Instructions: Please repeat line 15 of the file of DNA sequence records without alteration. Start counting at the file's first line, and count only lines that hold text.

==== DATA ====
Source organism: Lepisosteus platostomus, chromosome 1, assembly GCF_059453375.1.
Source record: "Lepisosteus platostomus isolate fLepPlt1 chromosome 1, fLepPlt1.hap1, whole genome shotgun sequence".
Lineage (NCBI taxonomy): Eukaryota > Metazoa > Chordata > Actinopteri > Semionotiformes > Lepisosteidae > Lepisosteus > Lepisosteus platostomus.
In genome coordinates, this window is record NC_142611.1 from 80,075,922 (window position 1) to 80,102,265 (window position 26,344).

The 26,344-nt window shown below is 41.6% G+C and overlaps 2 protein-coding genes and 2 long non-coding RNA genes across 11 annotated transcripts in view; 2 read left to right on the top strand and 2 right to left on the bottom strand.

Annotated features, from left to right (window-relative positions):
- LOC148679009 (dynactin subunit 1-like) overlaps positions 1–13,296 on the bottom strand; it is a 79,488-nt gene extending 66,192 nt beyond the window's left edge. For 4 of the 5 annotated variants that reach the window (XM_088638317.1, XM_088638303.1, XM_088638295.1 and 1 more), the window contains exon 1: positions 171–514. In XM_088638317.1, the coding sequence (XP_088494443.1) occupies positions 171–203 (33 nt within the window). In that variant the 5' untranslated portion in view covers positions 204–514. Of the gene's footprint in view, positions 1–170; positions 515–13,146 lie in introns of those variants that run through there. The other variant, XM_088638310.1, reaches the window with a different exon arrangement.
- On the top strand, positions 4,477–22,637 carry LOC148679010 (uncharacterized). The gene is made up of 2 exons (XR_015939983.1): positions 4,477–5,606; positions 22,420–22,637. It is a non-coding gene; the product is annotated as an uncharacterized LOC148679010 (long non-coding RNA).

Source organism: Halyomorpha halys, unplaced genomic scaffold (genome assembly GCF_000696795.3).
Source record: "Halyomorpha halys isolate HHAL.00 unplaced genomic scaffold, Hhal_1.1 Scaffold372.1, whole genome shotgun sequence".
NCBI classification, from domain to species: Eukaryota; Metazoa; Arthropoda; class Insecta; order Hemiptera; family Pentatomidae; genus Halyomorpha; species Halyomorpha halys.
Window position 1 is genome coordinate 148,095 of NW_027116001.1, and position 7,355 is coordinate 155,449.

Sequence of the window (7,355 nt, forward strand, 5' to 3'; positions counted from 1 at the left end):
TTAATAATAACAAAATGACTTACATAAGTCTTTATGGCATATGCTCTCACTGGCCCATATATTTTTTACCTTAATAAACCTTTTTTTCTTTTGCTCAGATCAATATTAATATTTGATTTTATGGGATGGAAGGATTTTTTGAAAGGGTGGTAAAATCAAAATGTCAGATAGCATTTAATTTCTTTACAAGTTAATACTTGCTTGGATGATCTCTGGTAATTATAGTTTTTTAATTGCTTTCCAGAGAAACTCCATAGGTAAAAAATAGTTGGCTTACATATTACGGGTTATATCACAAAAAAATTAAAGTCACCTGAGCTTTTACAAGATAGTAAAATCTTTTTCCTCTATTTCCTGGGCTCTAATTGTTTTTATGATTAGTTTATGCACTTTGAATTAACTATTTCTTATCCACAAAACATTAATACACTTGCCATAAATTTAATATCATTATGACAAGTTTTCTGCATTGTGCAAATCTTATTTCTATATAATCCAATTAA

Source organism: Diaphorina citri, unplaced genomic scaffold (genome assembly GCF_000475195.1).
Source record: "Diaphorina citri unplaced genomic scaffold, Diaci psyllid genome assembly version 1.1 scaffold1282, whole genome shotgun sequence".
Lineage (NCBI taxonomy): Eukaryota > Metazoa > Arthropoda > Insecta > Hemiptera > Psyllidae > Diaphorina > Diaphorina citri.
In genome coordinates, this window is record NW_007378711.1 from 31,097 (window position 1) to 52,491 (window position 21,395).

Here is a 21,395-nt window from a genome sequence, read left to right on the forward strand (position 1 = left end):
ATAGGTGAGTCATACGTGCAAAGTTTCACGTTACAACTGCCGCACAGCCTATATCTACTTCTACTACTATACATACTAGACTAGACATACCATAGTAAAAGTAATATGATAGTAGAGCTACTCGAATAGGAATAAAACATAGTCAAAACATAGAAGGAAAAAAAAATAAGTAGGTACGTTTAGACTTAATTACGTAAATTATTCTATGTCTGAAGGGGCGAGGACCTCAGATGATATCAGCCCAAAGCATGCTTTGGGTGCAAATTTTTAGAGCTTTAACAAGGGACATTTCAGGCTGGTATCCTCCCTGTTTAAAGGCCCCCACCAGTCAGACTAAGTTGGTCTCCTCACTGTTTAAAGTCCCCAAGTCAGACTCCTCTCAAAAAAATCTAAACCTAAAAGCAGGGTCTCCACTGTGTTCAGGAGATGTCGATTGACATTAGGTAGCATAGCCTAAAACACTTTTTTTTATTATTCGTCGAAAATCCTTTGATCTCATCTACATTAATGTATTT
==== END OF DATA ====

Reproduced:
Source organism: Diaphorina citri, unplaced genomic scaffold (genome assembly GCF_000475195.1).